Saturday, January 9, 2010

Indigenous protests in Ecuador

According to a recent daily brief from Oxford Analytica, indigenous protests are intensifying in Ecuador with discontent with the government´s mining policy:

"Government policies to attract mining companies to Ecuador have excited strong reactions from the country's highland indigenous communities. Indigenous groups argue that the detailed regulations that would implement the government's Mining Law have not been properly discussed in negotiating committees. Ecuador's mining potential has become increasingly evident in recent years, thanks to a number of exploratory surveys by foreign mining companies. Conflicts between rural communities and mining companies have erupted into major battles in neighbouring Peru. Indigenous groups in Ecuador are demanding that all mining concessions to private companies should revert to the state."

In my view this is one of the most relevant conflicts in Latin America at the moment because it reflects the difficulties that the left is facing to devise a coherent model of development. We have two positions that are at times difficult to reconcile:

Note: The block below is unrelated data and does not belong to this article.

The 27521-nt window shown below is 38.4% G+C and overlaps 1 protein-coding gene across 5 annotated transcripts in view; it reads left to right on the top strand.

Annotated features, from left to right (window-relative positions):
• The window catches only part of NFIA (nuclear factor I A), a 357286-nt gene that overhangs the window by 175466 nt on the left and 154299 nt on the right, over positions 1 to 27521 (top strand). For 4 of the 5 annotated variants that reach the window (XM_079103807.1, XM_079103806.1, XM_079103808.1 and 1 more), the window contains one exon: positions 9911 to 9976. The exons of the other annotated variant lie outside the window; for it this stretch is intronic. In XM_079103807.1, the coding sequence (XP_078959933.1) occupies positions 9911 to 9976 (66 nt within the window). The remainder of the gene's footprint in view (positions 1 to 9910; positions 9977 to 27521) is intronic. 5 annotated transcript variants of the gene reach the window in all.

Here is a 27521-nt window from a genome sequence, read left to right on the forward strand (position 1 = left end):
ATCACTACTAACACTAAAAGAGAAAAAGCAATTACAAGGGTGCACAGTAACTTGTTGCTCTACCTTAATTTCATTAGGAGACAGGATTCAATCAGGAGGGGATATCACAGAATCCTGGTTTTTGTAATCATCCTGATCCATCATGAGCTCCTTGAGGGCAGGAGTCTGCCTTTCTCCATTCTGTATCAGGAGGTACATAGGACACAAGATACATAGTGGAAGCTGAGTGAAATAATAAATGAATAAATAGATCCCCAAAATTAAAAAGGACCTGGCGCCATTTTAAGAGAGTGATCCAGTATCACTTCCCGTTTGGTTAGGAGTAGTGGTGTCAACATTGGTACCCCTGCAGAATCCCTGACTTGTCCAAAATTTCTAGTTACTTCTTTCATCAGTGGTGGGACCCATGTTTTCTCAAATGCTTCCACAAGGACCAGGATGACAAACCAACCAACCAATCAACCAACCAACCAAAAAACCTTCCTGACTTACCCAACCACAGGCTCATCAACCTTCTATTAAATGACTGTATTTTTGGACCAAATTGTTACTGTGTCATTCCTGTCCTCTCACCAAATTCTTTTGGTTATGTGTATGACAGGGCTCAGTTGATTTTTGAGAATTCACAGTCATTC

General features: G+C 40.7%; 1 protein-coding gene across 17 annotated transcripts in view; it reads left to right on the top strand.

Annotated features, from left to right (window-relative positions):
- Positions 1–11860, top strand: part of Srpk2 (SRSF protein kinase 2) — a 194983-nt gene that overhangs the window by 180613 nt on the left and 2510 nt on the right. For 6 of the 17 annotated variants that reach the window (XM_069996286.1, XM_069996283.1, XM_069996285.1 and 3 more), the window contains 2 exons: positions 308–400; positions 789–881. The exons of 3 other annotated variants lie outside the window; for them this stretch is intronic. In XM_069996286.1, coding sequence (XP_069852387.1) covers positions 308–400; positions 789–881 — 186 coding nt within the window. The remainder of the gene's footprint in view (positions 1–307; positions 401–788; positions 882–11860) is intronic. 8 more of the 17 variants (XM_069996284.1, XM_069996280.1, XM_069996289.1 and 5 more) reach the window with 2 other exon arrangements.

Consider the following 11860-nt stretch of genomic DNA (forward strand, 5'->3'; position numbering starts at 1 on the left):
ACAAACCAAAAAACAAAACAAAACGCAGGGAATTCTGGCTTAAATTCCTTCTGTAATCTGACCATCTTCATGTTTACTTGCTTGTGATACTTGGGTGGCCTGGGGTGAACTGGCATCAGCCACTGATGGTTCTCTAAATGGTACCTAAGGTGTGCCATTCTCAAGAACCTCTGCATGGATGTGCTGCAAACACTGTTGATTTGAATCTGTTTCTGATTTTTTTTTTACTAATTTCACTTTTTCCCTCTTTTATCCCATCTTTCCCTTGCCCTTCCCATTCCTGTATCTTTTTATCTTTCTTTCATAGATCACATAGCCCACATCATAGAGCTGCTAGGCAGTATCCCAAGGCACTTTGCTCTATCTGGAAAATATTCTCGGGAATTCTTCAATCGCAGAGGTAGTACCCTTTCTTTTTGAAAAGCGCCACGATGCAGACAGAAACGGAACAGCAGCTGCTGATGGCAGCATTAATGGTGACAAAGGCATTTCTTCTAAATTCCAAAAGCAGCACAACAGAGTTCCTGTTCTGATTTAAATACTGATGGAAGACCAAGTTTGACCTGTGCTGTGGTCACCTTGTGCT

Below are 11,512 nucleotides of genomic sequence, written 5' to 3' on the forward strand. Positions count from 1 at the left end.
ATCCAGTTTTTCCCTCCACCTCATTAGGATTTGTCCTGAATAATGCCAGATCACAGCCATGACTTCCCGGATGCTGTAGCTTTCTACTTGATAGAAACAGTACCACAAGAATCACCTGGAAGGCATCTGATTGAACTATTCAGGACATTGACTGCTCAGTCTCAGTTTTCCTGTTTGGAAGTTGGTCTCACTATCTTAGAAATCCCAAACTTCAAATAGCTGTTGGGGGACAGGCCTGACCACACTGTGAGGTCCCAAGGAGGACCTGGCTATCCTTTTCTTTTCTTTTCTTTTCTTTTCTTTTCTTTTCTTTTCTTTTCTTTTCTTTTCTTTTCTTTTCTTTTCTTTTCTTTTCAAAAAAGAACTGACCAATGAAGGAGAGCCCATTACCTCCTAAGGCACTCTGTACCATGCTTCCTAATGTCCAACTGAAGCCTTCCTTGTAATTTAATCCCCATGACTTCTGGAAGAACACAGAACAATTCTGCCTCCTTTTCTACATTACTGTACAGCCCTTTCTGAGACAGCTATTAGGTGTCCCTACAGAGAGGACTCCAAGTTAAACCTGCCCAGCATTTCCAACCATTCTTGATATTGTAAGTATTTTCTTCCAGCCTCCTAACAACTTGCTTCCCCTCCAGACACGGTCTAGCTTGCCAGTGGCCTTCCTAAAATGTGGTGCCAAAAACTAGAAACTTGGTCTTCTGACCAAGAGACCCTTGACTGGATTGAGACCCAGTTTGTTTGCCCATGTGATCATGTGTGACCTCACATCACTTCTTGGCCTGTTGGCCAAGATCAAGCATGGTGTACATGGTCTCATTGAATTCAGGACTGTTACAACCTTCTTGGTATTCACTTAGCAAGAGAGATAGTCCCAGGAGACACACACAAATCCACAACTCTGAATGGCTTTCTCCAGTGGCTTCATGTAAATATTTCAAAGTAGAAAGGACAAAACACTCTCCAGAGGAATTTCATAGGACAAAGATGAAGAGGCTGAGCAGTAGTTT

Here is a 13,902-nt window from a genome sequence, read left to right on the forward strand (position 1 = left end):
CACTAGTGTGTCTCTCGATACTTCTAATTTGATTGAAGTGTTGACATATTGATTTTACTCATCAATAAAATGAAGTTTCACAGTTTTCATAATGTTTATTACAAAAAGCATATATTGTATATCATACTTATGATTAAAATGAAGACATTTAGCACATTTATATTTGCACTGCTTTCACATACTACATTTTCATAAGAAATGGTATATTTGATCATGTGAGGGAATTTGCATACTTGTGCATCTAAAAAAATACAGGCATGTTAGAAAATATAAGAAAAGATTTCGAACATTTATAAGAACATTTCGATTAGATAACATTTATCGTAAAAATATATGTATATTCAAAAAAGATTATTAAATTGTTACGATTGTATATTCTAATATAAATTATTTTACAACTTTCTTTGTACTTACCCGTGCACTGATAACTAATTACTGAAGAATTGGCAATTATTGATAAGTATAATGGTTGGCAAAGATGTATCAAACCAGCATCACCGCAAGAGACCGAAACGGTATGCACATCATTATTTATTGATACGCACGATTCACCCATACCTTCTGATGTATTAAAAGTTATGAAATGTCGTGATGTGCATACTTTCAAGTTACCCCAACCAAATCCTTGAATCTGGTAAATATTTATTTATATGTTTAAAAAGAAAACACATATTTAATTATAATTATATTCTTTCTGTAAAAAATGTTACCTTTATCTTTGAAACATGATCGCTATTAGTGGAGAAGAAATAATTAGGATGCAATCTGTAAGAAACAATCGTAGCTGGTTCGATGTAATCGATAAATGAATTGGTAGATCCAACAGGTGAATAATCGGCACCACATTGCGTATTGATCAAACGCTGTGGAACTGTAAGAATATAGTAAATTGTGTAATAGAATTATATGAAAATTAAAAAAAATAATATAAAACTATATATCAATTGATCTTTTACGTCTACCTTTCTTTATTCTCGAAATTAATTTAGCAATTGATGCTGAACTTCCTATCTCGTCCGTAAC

a. The modernizing left, which wants to promote economic growth and equity through industrial policy, universal social policy and, more generally, active state intervention.

b. A "small is beautiful" left (for lack of a better name!), which questions the modernization project altogether and wants to concentrate on community autonomy and the protection of the environment.

Which of the two projects make more sense? Are they compatible? These are questions that we must confront both theoretically and in terms of policy if we are going to consolidate a more progressive development path.

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